New due diligence company formed for art world transactions

Oct 17th, 2013 | By | Category: Journal

Difficulty with or lack of interest in conducting due diligence has long been a problem in the art world and particularly in the Russian art market.

Not believing in the future or, as Osip Mandlestam put it, “We live without feeling the country beneath our feet, our words are inaudible from ten steps away” is a Russian characteristic.  Some say that is a legacy of Soviet times when the future could disappear with no warning with a knock on the door.  However, a cursory glance at Russian history and an examination of the Tsar’s and Aristocrat’s spectacular extravagance on jewellery, art, palaces and yachts( and often equally spectacular bankruptcy’s) indicates that worrying about the future  has never been a Russian strong point.

Thus, in art transactions Russians often just want to get the deal done without doing due diligence and worrying about problems that may arise in the future such as authenticity, clear title, provenance etc.  They are more instinctual and emotional buyers than logical.   They also come from a cultural and financial background where most matters operate in a shade of grey that lies somewhere between black and white.  “Why worry about clear title when nothing in Russia has clear title?” etc etc.  

However, Russians are less relaxed on the subject of dubious authenticity as was seen by Victor Veckselberg’s successful lawsuit against Christie’s.   In a public court case the judge, Mr Justice Newey, agreed with Veckselberg that there was compelling “connoisseur evidence” that indicated that Odalisque by Boris Kustodiev was not by Kustodiev and he ordered Christie’s to refund the pounds 1.7m Veckselberg had paid in 2005.

A new company has been formed, The Art Compliance Company, which aims to provide an art transaction due diligence service for those who want it.  Most western dealers and auction houses have learnt how to do their own due diligence by trail and error over the years.  Ignoring this critical step in an art transaction tends to create lawsuits down the line.

The Art Compliance Company is a joint venture between K2 Intelligence( run by the Kroll family formerly of Kroll Inc) and Marion Maneker who runs the popular  Art Market Monitor news service.  “The value of art is skyrocketing,” said Mr. Maneker in the New York Times, pointing out that the global market topped $58 billion in 2012. “You can’t treat this as a purchase on impulse.”

Lack of due diligence, particularly on authenticity but also on provenance, has been in the news recently for those who are following the situation over the former Knoedler Gallery.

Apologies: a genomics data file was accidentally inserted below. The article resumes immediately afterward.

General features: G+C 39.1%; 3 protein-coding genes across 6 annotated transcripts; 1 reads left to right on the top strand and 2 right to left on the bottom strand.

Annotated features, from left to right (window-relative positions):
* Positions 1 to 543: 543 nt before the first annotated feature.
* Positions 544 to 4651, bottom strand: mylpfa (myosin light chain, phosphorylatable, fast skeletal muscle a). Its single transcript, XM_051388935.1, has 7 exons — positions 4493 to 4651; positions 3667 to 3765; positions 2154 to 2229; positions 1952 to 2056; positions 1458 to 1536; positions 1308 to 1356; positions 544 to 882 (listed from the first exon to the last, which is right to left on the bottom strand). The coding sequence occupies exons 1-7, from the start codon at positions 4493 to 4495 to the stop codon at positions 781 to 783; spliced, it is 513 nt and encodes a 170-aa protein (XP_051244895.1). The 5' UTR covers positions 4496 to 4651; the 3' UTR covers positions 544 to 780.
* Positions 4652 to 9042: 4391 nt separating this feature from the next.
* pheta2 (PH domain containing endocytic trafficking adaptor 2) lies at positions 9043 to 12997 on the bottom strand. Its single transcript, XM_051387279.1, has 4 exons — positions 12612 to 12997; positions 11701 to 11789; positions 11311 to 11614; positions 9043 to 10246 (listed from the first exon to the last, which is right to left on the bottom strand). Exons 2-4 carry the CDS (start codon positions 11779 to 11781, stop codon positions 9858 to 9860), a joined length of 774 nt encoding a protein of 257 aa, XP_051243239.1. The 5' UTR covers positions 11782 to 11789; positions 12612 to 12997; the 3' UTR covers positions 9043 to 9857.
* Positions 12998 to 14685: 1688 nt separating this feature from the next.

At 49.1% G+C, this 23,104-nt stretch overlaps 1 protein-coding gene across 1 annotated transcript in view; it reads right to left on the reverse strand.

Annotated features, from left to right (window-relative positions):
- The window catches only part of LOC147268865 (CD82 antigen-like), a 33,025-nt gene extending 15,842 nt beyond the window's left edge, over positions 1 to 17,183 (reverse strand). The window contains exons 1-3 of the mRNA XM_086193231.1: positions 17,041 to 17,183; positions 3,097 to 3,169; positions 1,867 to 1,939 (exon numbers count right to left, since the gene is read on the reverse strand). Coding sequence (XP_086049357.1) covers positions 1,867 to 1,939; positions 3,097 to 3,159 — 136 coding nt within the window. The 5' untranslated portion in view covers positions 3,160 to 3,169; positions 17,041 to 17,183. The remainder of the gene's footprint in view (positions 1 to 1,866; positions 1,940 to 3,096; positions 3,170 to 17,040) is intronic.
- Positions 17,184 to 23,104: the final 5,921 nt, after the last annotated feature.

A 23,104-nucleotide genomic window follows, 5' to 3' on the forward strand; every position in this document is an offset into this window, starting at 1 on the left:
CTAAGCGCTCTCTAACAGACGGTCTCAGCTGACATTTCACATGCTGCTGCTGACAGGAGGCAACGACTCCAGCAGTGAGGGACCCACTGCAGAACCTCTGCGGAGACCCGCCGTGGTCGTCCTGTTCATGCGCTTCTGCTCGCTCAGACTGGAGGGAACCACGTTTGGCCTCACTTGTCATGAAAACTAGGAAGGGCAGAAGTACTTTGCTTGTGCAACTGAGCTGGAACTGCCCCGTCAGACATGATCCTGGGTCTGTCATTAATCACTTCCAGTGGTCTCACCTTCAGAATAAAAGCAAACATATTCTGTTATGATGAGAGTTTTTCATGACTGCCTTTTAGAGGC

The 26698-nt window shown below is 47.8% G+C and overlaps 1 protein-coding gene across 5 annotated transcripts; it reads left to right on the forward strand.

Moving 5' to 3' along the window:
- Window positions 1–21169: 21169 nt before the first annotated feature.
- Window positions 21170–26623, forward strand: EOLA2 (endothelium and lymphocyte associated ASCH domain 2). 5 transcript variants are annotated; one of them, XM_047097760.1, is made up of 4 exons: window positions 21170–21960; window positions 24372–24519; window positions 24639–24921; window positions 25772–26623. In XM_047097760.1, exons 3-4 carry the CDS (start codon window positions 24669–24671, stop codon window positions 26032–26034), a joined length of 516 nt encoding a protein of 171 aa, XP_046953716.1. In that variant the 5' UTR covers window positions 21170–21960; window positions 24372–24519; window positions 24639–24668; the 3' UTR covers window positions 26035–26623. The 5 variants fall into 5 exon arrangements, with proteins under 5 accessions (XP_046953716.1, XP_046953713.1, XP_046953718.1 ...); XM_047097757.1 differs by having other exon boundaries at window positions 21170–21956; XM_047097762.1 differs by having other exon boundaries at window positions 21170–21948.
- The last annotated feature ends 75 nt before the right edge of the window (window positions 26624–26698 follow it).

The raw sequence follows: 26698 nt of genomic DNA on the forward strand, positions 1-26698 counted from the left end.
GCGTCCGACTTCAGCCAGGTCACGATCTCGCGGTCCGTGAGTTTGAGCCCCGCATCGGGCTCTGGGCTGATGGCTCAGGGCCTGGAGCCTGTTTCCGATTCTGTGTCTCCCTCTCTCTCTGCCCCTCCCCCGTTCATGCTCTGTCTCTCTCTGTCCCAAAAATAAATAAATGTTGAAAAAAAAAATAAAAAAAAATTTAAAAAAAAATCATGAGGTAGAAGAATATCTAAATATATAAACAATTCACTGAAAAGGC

Knoedler & Company one of the oldest galleries in the US, closed suddenly in November 2011 and is being sued by high-powered clients for selling dozens of paintings that were supposedly by Modern masters such as Jackson Pollock and Robert Motherwell but have turned out to be fakes churned out by an old Chinese artist living in the US.

Buying art has always been a complicated business.  Clients used to work more closely with dealers but in the last 10 years, with the encouragement of the auction rooms, who are rapidly developing their private clients business, have increasingly been buying at auction with little third party advice.  Many clients learn the hard way the meaning of the old art world expression that, “You don’t really find out what you have bought until you try and sell it.”

Scholars, often museum curators, used to give their opinions freely but increasingly, worried about being sued, have been pulling back from authenticating works.

“People in this industry could use a little more security,” said Jeremy Kroll of K2 Intelligence in, which he operates with his father, Jules Kroll, formerly of Kroll Inc. K2 is a minority owner and is contributing its investigative resources to the new venture.

This new company combining the art world knowledge of Marion Maneker and the investigative abilities of the Kroll family will be a welcome addition to those who do not know how to do due diligence in the art market and could also be a welcome addition to those who do.  The Art Market remains one of the least regulated and policed markets on earth and it is a credit to the effectiveness of PR machines of the leading auction rooms that businessmen, who will spend a year having forensic accountants examine the books of a company and agonising if they should buy it, will commit to buying a painting from an image on their computer screen and a few minutes consideration.

According to its website the new company offers:-

One-Stop Transaction Due Diligence

Art Compliance will provide 360˚ due diligence on any significant art transaction, including detailed information on the seller, the work and any claims or encumbrances connected to the work.

Seller’s Assurance

Buyer’s value works with clear and undisputed title, attribution and provenance. Before offering a work for sale, The Art Compliance Company’s experts can provide a detailed document that corroborates art historical, custodial and transactional information to increase any potential buyer’s confidence in the work.

Compliance Services for Art Market Enterprises

The growing size of art market enterprises along with the volume and value of transactions has brought them under greater scrutiny from regulatory agencies. The Art Compliance Company can help with Anti-Money Laundering, Know Your Customer and other compliance matters.

Counter-party Vetting

Learn everything you need to know to be more comfortable with a private art transaction.

UCC Searches

Be sure no one else has a claim on the work you want to buy.


Tags: Due diligence in the art world, K2, Knoedler and Company, Kroll family, Marion Maneker, The Art Compliance Company

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